Faculty at the University of Maine at Presque Isle were honored with two Maine Campus Compact Awards this spring as part of the coalition’s 15th annual awards ceremony in Augusta. Dr. Lisa Leduc, Associate Professor of Criminal Justice, was honored with a Donald Harward Faculty Award for Service-Learning Excellence and the UMPI Business Program was the recipient of a President’s Campus Leadership Award.
The ceremony recognized the outstanding work in public service and civic engagement by Maine faculty members and students. During the ceremony, officials presented nine President’s Campus Leadership Awards, three Donald Harward Faculty Awards, 6 Heart and Soul Student Awards, and a lifetime achievement award. Founded in 1994, the Maine Campus Compact is a non-profit statewide coalition of 18 member campuses that seek to catalyze and lead a movement to reinvigorate the public purposes and civic mission of higher education.
As the recipient of a Donald Harward Faculty Award, Dr. Leduc was recognized for making public service an integral part of her teaching, using service-learning and community action as an innovative teaching tool to engage students in civic learning, creating reciprocal partnerships with communities, and advocating for service-learning on campus and beyond.
Dr. Leduc has worked hard to infuse service-learning into the Criminal Justice curriculum. In fact, there are eight program learning outcomes within the Criminal Justice Program and service-learning relates directly to six of them. Since 2003, students have been required to complete three service-learning experiences prior to graduation. In a Restorative Justice course, students have worked with the Maine Department of Corrections and the District Attorney’s Office to generate a database of nonprofits that will accept court-mandated volunteers. They also have organized local trainings on Restorative Justice techniques for police officers, probation officers, judges and even staff from local schools.
In a Domestic Violence course, students have coordinated various fundraising and training events—the Safe Homes Aroostook 5K held each year in Presque Isle was originated as a service-learning project in this course. Students also have conducted research and collected data to help in the delivery of advocacy services.
Other experiences have ranged from students volunteering as mentors with the local Big Brother/Sister program as part of a Juvenile Justice course, to conducting research for local police by mapping cases of theft from vehicles in a Crime Control Policies course, to assisting women in the Aroostook County Jail, the Maine Correctional Center in Windham, and the Women’s Reentry Center by hosting book drives, organizing a job fair, and creating exit packages.
These service-learning experiences have led to other important opportunities for UMPI Criminal Justice students. A domestic violence service-learning project from last year was continued through a research internship with two UMPI students who presented their preliminary findings at the Academy of Criminal Justice Sciences annual meet in Denver this spring. One of those students will continue on as UMPI’s 2016-2017 Maine Policy Scholar and present research at the American Society of Criminology meetings in New Orleans in November.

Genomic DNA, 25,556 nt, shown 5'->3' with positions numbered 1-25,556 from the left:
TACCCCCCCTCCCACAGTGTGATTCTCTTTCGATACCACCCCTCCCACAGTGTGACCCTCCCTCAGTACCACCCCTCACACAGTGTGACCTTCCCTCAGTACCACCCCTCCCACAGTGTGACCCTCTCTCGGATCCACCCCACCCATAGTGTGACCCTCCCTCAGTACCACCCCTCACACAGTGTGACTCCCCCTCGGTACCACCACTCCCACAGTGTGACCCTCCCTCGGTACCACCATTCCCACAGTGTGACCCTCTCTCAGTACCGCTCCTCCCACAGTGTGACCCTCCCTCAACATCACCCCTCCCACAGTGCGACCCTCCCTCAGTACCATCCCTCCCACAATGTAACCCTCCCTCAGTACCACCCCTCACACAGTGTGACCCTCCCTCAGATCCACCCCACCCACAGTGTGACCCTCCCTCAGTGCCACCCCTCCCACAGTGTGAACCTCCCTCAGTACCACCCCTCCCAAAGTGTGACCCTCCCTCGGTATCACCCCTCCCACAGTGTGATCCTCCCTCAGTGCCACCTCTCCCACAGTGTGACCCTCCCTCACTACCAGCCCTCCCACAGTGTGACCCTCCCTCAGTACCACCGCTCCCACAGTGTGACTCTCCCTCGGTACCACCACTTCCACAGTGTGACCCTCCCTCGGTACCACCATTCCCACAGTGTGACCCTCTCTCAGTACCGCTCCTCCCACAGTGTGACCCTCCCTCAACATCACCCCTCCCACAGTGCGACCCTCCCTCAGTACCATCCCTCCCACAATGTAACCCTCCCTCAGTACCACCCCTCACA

The Criminal Justice Program hopes to publish some articles based on this data about trends in Protection from Abuse Orders in the County. A local community partner is using this data to revise court advocacy best practices and the Maine Coalition to End Domestic Violence is planning to use it for state-wide lobbying for judicial changes in the Protection from Abuse process.
Dr. Leduc’s leadership in this area ensures that service-learning efforts provide impactful experiences for her students and meaningful change in the criminal justice system regionally and statewide.
As the recipient of a President’s Campus Leadership Award, the UMPI Business Program was recognized for its use of service as an integral part of the college experience for students; its innovative approach to enhancing campus-based efforts to address community issues and needs; its efforts to sustain its work by developing strategies to integrate into the institution’s structure; and its deep, widespread impact on the campus and the community.
The UMPI Business Program involves its students in community work through a variety of venues and events, both connected to classroom academics and in volunteer positions. For the past three years, Project Management students coordinated all logistics for the Safe Homes Aroostook fundraising walk that supports Hope and Justice Project and Homeless Services of Aroostook. Several Business students also volunteer each year with the Titan Challenge, a Junior Achievement competition program for local high school students that is held at UMPI.
In addition, Accounting student offer tax preparation services to local elderly and/or economically stressed residents during the spring semester, and many Business students serve as volunteer organizers during major Biathlon events held in the region, assisting on planning committees ranging from spectator services to school programming to ceremonies.
The Maine Campus Compact’s Awards Ceremony was held at the State House Hall of Flags in Augusta on April 27. UMPI President Linda Schott attended the event to accept the awards on behalf of Dr. Leduc and the Business Program.
For more information about the Maine Campus Compact or the President’s Leadership Award, visit www.mainecompact.org.